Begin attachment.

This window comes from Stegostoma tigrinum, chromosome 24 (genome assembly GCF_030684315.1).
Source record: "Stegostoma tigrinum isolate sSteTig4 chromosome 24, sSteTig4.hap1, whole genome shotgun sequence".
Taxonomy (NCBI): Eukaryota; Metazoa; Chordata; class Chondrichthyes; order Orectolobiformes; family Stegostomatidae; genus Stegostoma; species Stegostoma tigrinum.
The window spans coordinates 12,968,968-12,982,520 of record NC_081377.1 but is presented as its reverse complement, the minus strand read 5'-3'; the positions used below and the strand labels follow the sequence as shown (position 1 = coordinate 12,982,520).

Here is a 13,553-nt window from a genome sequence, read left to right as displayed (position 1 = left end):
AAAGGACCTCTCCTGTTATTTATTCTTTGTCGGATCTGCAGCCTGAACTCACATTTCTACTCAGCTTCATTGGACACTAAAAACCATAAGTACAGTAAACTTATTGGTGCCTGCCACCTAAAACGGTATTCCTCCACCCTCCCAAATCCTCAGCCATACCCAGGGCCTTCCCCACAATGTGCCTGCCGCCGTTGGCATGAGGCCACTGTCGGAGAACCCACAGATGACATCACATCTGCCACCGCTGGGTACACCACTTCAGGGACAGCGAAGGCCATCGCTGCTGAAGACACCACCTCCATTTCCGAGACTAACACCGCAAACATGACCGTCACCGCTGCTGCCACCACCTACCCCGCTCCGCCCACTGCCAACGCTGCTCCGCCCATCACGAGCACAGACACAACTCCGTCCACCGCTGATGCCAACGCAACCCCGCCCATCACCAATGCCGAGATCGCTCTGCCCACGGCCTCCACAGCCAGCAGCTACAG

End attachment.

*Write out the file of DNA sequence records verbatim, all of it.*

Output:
This window comes from Stegostoma tigrinum, chromosome 24 (genome assembly GCF_030684315.1).
Source record: "Stegostoma tigrinum isolate sSteTig4 chromosome 24, sSteTig4.hap1, whole genome shotgun sequence".
Taxonomy (NCBI): Eukaryota; Metazoa; Chordata; class Chondrichthyes; order Orectolobiformes; family Stegostomatidae; genus Stegostoma; species Stegostoma tigrinum.
The window spans coordinates 12,968,968-12,982,520 of record NC_081377.1 but is presented as its reverse complement, the minus strand read 5'-3'; the positions used below and the strand labels follow the sequence as shown (position 1 = coordinate 12,982,520).

Here is a 13,553-nt window from a genome sequence, read left to right as displayed (position 1 = left end):
AAAGGACCTCTCCTGTTATTTATTCTTTGTCGGATCTGCAGCCTGAACTCACATTTCTACTCAGCTTCATTGGACACTAAAAACCATAAGTACAGTAAACTTATTGGTGCCTGCCACCTAAAACGGTATTCCTCCACCCTCCCAAATCCTCAGCCATACCCAGGGCCTTCCCCACAATGTGCCTGCCGCCGTTGGCATGAGGCCACTGTCGGAGAACCCACAGATGACATCACATCTGCCACCGCTGGGTACACCACTTCAGGGACAGCGAAGGCCATCGCTGCTGAAGACACCACCTCCATTTCCGAGACTAACACCGCAAACATGACCGTCACCGCTGCTGCCACCACCTACCCCGCTCCGCCCACTGCCAACGCTGCTCCGCCCATCACGAGCACAGACACAACTCCGTCCACCGCTGATGCCAACGCAACCCCGCCCATCACCAATGCCGAGATCGCTCTGCCCACGGCCTCCACAGCCAGCAGCTACAG